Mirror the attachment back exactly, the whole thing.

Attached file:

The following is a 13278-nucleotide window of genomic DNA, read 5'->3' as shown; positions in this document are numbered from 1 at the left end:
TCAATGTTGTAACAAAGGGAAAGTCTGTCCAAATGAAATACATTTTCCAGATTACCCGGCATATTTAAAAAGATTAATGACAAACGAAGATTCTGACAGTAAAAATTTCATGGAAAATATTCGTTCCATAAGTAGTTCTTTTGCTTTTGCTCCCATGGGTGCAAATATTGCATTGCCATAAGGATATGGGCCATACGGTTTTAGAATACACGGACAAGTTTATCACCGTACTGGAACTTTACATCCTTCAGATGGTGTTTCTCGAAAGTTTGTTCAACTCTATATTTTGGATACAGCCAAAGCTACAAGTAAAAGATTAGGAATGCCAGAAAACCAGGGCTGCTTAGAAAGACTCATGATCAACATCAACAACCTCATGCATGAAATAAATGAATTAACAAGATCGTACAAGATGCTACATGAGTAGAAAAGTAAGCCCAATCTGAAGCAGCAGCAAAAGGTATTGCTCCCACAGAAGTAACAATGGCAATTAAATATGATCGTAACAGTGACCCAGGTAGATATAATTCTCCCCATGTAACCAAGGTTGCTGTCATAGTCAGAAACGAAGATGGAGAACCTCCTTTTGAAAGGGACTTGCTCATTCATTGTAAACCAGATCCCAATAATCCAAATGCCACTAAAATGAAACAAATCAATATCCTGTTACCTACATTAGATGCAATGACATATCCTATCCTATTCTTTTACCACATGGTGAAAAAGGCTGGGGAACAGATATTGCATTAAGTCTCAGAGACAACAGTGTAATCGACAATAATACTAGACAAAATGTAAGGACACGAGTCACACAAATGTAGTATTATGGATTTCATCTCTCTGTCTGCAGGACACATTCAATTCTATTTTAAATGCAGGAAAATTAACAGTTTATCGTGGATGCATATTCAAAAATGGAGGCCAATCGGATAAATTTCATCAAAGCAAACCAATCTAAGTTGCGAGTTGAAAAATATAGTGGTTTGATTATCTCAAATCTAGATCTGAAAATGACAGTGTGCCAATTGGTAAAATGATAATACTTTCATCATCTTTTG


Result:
The following is a 13278-nucleotide window of genomic DNA, read 5'->3' as shown; positions in this document are numbered from 1 at the left end:
TCAATGTTGTAACAAAGGGAAAGTCTGTCCAAATGAAATACATTTTCCAGATTACCCGGCATATTTAAAAAGATTAATGACAAACGAAGATTCTGACAGTAAAAATTTCATGGAAAATATTCGTTCCATAAGTAGTTCTTTTGCTTTTGCTCCCATGGGTGCAAATATTGCATTGCCATAAGGATATGGGCCATACGGTTTTAGAATACACGGACAAGTTTATCACCGTACTGGAACTTTACATCCTTCAGATGGTGTTTCTCGAAAGTTTGTTCAACTCTATATTTTGGATACAGCCAAAGCTACAAGTAAAAGATTAGGAATGCCAGAAAACCAGGGCTGCTTAGAAAGACTCATGATCAACATCAACAACCTCATGCATGAAATAAATGAATTAACAAGATCGTACAAGATGCTACATGAGTAGAAAAGTAAGCCCAATCTGAAGCAGCAGCAAAAGGTATTGCTCCCACAGAAGTAACAATGGCAATTAAATATGATCGTAACAGTGACCCAGGTAGATATAATTCTCCCCATGTAACCAAGGTTGCTGTCATAGTCAGAAACGAAGATGGAGAACCTCCTTTTGAAAGGGACTTGCTCATTCATTGTAAACCAGATCCCAATAATCCAAATGCCACTAAAATGAAACAAATCAATATCCTGTTACCTACATTAGATGCAATGACATATCCTATCCTATTCTTTTACCACATGGTGAAAAAGGCTGGGGAACAGATATTGCATTAAGTCTCAGAGACAACAGTGTAATCGACAATAATACTAGACAAAATGTAAGGACACGAGTCACACAAATGTAGTATTATGGATTTCATCTCTCTGTCTGCAGGACACATTCAATTCTATTTTAAATGCAGGAAAATTAACAGTTTATCGTGGATGCATATTCAAAAATGGAGGCCAATCGGATAAATTTCATCAAAGCAAACCAATCTAAGTTGCGAGTTGAAAAATATAGTGGTTTGATTATCTCAAATCTAGATCTGAAAATGACAGTGTGCCAATTGGTAAAATGATAATACTTTCATCATCTTTTG